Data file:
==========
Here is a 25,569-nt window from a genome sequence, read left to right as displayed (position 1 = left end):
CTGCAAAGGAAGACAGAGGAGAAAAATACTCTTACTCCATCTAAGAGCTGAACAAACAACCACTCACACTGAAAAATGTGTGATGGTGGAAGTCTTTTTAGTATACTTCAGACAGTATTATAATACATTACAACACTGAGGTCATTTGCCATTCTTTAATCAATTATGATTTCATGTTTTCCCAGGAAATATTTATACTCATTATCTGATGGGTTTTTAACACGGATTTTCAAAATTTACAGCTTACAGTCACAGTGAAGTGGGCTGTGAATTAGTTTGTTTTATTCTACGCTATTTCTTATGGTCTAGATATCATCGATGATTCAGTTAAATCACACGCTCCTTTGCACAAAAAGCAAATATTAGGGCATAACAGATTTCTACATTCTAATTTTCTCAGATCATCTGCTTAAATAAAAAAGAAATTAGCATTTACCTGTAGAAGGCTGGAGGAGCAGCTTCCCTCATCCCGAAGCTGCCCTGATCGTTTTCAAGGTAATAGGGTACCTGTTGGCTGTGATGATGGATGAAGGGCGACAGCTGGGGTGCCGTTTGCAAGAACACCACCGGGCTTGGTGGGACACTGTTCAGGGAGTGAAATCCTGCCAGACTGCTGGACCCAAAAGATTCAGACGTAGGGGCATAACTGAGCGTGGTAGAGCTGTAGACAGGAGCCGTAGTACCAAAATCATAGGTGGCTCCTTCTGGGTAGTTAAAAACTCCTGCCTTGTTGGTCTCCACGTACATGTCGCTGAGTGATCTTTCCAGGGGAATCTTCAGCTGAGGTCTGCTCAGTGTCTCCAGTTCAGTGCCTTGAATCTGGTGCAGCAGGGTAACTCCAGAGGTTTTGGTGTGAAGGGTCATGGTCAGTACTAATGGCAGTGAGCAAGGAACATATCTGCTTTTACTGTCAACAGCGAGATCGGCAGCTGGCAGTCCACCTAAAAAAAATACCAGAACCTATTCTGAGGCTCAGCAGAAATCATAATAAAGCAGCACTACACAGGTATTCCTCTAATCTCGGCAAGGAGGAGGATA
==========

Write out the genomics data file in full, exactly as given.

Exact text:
Here is a 25,569-nt window from a genome sequence, read left to right as displayed (position 1 = left end):
CTGCAAAGGAAGACAGAGGAGAAAAATACTCTTACTCCATCTAAGAGCTGAACAAACAACCACTCACACTGAAAAATGTGTGATGGTGGAAGTCTTTTTAGTATACTTCAGACAGTATTATAATACATTACAACACTGAGGTCATTTGCCATTCTTTAATCAATTATGATTTCATGTTTTCCCAGGAAATATTTATACTCATTATCTGATGGGTTTTTAACACGGATTTTCAAAATTTACAGCTTACAGTCACAGTGAAGTGGGCTGTGAATTAGTTTGTTTTATTCTACGCTATTTCTTATGGTCTAGATATCATCGATGATTCAGTTAAATCACACGCTCCTTTGCACAAAAAGCAAATATTAGGGCATAACAGATTTCTACATTCTAATTTTCTCAGATCATCTGCTTAAATAAAAAAGAAATTAGCATTTACCTGTAGAAGGCTGGAGGAGCAGCTTCCCTCATCCCGAAGCTGCCCTGATCGTTTTCAAGGTAATAGGGTACCTGTTGGCTGTGATGATGGATGAAGGGCGACAGCTGGGGTGCCGTTTGCAAGAACACCACCGGGCTTGGTGGGACACTGTTCAGGGAGTGAAATCCTGCCAGACTGCTGGACCCAAAAGATTCAGACGTAGGGGCATAACTGAGCGTGGTAGAGCTGTAGACAGGAGCCGTAGTACCAAAATCATAGGTGGCTCCTTCTGGGTAGTTAAAAACTCCTGCCTTGTTGGTCTCCACGTACATGTCGCTGAGTGATCTTTCCAGGGGAATCTTCAGCTGAGGTCTGCTCAGTGTCTCCAGTTCAGTGCCTTGAATCTGGTGCAGCAGGGTAACTCCAGAGGTTTTGGTGTGAAGGGTCATGGTCAGTACTAATGGCAGTGAGCAAGGAACATATCTGCTTTTACTGTCAACAGCGAGATCGGCAGCTGGCAGTCCACCTAAAAAAAATACCAGAACCTATTCTGAGGCTCAGCAGAAATCATAATAAAGCAGCACTACACAGGTATTCCTCTAATCTCGGCAAGGAGGAGGATA